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Community College or Online School?

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Hi, I attend a community college in Massachusetts called Quinsigamond Community College. A couple years ago they started a game design program.

I wanted to know if an Associate's Degree in game design at a community college would be enough to get me a career in making games or if it's better to pursue this goal by going to an online school and getting an Associate's/Bachelor's that way?

 

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Hi,

One of the advantages of attending a college in person is that you get to see instructors and industry people face-to-face, and they get to see you face-to-face. It makes it easier to form connections and find internship and employment opportunities.

It looks like Quinsigamond Community College is regionally accredited, too, which is important. Regional accreditation is a higher standard than national accreditation. A lot of online schools are only nationally accredited, although you need to do your research because there are good online schools, too. Many prospective employers will put resumes with regional accreditation at the top of the pile and national accreditation at the bottom of the pile, so it's an advantage to have a degree from a regionally-accredited school. Also, if you decide to pursue a 4-year degree, most schools will not transfer coursework from nationally-accredited schools. Depending on your field (e.g., programming), many employers look for candidates with 4-year degrees or more, although applicants with a lot of experience or impressive porfolios can sometimes get by with less.

Ultimately, though, you need to be happy and successful in whatever school you're attending. If you're able to do well at QCC and gain access to opportunities for project experience, internships, jobs, or further education, it might be a good path to stay on.

Another thing to do is to look up nearby game studios. They'll frequently host or attend game jams, such as GGJ in less than a month. If you attend, you can run your questions by them to get an idea of where they hire from.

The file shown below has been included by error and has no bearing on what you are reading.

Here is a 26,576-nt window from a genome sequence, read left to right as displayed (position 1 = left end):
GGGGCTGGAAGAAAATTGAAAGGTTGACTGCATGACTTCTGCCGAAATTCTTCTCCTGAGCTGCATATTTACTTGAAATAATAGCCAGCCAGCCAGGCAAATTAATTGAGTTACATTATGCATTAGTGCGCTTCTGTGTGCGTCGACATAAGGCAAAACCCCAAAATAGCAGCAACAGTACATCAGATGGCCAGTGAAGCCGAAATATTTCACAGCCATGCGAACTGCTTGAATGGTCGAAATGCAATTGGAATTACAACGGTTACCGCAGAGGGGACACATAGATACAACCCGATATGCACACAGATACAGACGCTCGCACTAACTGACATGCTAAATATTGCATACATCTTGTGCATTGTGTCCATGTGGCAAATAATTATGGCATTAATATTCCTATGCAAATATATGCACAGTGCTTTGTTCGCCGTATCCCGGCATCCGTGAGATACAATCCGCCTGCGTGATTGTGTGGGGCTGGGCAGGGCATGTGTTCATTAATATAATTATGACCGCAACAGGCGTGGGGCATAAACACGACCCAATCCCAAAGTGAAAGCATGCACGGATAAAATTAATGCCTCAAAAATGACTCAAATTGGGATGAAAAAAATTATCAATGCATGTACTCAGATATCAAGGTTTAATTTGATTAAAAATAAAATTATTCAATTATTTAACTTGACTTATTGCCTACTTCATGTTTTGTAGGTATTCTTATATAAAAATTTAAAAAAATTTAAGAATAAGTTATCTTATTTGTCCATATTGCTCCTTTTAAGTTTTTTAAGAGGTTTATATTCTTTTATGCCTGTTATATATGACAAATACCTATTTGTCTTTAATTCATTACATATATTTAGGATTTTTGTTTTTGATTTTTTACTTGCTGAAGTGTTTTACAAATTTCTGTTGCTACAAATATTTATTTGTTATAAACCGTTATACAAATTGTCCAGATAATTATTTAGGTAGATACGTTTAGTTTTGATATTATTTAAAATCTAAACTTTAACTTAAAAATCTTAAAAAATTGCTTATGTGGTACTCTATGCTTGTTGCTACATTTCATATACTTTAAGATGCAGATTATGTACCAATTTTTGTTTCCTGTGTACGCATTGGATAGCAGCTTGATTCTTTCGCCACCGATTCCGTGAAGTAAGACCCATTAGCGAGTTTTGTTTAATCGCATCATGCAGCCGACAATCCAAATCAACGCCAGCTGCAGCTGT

Edited by Tony Li

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6 hours ago, Free Your Mind said:

I wanted to know if an Associate's Degree in game design at a community college would be enough to get me a career

Nothing is enough. A Bachelor's degree is preferred. 

6 hours ago, Free Your Mind said:

or if it's better to pursue this goal by going to an online school and getting an Associate's/Bachelor's that way?

That's not your only alternative option. Get as much learning (and transferable credits) as possible at the CC, then transfer to a brick-and-mortar state college for a Bachelors degree. You didn't say which game career role you are shooting for, so I can't tell you what kind of degree you should get. If you want to program games, get a computer science degree. The Associates degree in game design is good preparation and looks good on your resume. If you want to design games, get any BA degree that interests you and is affordable. 

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What IS an "Associate's Degree" ?

I don't think we have them in the UK...

 

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35 minutes ago, Katie said:

What IS an "Associate's Degree" ?

I don't think we have them in the UK...

 

It's a two-year degree, often with a technical or vocational focus, although it's sometimes used as a stepping stone to a four-year university degree.

Edited by Tony Li

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On 12/29/2017 at 10:42 AM, Tom Sloper said:

Nothing is enough. A Bachelor's degree is preferred. 

That's not your only alternative option. Get as much learning (and transferable credits) as possible at the CC, then transfer to a brick-and-mortar state college for a Bachelors degree. You didn't say which game career role you are shooting for, so I can't tell you what kind of degree you should get. If you want to program games, get a computer science degree. The Associates degree in game design is good preparation and looks good on your resume. If you want to design games, get any BA degree that interests you and is affordable. 

If I could have it my way,

I'd want to be the one calling the shots.

A person who oversees the overall developments of a game and decides what gets put in and what doesn't.

I don't think I'd enjoy coding too much and animation seems like you need to put in a lot of hard work.